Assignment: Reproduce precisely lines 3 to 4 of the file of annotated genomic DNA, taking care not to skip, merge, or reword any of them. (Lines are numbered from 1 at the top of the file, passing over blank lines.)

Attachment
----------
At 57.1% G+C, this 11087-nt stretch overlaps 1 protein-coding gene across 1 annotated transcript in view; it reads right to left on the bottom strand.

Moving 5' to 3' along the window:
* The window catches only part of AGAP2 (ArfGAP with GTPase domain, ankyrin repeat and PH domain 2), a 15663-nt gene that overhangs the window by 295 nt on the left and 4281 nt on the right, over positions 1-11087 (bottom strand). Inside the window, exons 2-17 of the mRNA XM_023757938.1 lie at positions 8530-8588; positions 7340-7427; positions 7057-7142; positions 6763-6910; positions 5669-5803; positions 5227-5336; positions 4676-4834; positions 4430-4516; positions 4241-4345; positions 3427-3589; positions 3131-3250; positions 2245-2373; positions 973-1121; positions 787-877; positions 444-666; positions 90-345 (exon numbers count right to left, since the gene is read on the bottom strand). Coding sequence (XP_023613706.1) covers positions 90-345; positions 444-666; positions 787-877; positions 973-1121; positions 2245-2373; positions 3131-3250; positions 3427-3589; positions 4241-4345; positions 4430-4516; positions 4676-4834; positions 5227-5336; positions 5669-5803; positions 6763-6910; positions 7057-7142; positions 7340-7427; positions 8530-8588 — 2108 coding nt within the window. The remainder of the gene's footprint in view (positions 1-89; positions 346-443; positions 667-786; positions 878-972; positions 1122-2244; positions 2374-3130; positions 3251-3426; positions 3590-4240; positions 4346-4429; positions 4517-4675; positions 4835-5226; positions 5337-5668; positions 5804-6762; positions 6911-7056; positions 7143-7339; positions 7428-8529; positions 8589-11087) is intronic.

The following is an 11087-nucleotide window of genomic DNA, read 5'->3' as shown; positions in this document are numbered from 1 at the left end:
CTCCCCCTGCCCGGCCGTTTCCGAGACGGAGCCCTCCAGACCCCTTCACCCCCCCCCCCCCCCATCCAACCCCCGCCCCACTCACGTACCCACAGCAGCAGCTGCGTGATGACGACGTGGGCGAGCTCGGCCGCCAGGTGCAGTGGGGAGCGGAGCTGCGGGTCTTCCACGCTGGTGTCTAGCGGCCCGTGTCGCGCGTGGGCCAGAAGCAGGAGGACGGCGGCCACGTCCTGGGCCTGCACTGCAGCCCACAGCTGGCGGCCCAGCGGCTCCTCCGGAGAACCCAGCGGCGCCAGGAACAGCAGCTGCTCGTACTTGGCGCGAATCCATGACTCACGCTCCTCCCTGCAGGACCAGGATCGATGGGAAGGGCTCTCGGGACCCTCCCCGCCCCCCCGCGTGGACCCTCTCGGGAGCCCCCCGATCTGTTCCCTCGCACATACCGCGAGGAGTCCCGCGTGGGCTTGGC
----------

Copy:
* The window catches only part of AGAP2 (ArfGAP with GTPase domain, ankyrin repeat and PH domain 2), a 15663-nt gene that overhangs the window by 295 nt on the left and 4281 nt on the right, over positions 1-11087 (bottom strand). Inside the window, exons 2-17 of the mRNA XM_023757938.1 lie at positions 8530-8588; positions 7340-7427; positions 7057-7142; positions 6763-6910; positions 5669-5803; positions 5227-5336; positions 4676-4834; positions 4430-4516; positions 4241-4345; positions 3427-3589; positions 3131-3250; positions 2245-2373; positions 973-1121; positions 787-877; positions 444-666; positions 90-345 (exon numbers count right to left, since the gene is read on the bottom strand). Coding sequence (XP_023613706.1) covers positions 90-345; positions 444-666; positions 787-877; positions 973-1121; positions 2245-2373; positions 3131-3250; positions 3427-3589; positions 4241-4345; positions 4430-4516; positions 4676-4834; positions 5227-5336; positions 5669-5803; positions 6763-6910; positions 7057-7142; positions 7340-7427; positions 8530-8588 — 2108 coding nt within the window. The remainder of the gene's footprint in view (positions 1-89; positions 346-443; positions 667-786; positions 878-972; positions 1122-2244; positions 2374-3130; positions 3251-3426; positions 3590-4240; positions 4346-4429; positions 4517-4675; positions 4835-5226; positions 5337-5668; positions 5804-6762; positions 6911-7056; positions 7143-7339; positions 7428-8529; positions 8589-11087) is intronic.

The following is an 11087-nucleotide window of genomic DNA, read 5'->3' as shown; positions in this document are numbered from 1 at the left end: